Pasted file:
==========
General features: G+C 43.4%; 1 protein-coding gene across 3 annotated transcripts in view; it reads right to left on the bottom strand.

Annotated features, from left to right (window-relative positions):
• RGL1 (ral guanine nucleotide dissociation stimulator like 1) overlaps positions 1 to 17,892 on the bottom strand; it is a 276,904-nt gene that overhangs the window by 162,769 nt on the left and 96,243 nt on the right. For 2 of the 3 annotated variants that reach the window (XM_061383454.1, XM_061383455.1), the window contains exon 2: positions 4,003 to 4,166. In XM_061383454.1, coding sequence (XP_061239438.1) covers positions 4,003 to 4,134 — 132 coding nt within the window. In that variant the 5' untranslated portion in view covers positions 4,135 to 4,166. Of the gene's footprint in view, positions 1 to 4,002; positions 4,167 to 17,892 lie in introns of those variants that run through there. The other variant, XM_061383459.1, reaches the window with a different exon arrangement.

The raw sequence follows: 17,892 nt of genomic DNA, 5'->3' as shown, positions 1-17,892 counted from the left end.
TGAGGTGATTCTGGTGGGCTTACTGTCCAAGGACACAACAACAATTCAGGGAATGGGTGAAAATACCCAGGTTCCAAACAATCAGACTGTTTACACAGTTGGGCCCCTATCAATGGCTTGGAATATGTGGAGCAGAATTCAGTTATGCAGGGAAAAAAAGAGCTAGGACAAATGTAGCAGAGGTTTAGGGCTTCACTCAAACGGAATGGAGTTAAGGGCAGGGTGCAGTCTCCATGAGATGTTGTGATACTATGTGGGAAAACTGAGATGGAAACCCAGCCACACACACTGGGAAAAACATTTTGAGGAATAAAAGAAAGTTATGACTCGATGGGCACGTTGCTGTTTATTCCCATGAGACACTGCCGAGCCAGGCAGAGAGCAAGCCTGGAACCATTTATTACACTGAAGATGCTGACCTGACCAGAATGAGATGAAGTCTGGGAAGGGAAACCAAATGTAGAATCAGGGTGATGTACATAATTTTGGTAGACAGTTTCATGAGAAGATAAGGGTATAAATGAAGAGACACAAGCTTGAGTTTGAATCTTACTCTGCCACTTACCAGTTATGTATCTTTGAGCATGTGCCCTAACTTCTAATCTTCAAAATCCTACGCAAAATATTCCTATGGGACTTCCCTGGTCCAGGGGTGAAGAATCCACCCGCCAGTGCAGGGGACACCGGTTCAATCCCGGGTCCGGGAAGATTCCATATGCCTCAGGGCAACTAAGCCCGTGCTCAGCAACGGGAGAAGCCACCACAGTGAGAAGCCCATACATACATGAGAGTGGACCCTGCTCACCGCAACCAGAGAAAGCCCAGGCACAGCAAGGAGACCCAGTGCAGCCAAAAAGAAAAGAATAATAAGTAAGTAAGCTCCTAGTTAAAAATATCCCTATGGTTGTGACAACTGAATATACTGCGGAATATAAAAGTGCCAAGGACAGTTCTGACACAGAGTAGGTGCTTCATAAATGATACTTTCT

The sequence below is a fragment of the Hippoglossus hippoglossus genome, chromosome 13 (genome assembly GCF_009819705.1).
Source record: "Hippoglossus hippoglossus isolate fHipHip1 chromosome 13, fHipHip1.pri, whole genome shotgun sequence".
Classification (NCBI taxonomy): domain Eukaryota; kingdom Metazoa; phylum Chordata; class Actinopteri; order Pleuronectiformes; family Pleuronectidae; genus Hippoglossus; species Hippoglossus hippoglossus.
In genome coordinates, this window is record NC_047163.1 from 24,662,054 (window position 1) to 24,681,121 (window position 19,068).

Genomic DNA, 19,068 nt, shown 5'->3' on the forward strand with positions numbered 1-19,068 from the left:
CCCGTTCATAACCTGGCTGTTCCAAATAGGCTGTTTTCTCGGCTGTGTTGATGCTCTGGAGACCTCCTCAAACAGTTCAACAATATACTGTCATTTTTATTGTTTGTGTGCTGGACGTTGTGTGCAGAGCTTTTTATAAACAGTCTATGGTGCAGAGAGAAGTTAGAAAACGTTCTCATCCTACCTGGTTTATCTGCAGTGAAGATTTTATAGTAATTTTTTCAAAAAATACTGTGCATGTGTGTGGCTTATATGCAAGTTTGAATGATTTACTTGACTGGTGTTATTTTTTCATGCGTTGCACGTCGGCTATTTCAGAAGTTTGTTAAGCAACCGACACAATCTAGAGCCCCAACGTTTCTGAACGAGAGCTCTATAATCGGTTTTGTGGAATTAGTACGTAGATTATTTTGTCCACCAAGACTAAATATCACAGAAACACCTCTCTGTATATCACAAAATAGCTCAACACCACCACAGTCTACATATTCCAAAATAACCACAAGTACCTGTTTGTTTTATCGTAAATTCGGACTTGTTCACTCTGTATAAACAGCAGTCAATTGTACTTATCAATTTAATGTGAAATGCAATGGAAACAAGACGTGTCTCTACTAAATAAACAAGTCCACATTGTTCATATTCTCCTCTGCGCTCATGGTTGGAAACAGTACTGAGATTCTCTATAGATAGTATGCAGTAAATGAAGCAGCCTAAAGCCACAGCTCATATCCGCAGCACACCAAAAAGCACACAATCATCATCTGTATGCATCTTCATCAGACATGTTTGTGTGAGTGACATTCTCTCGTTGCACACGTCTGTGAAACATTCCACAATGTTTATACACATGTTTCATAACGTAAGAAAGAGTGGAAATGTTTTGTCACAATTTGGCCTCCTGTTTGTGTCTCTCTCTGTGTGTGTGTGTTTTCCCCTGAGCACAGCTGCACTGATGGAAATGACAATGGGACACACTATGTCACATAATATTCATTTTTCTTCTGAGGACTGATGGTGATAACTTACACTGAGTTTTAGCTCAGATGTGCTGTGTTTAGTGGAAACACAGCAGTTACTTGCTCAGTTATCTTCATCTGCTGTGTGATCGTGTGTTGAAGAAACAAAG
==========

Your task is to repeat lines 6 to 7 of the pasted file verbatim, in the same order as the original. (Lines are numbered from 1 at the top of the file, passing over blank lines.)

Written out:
The sequence below is a fragment of the Hippoglossus hippoglossus genome, chromosome 13 (genome assembly GCF_009819705.1).
Source record: "Hippoglossus hippoglossus isolate fHipHip1 chromosome 13, fHipHip1.pri, whole genome shotgun sequence".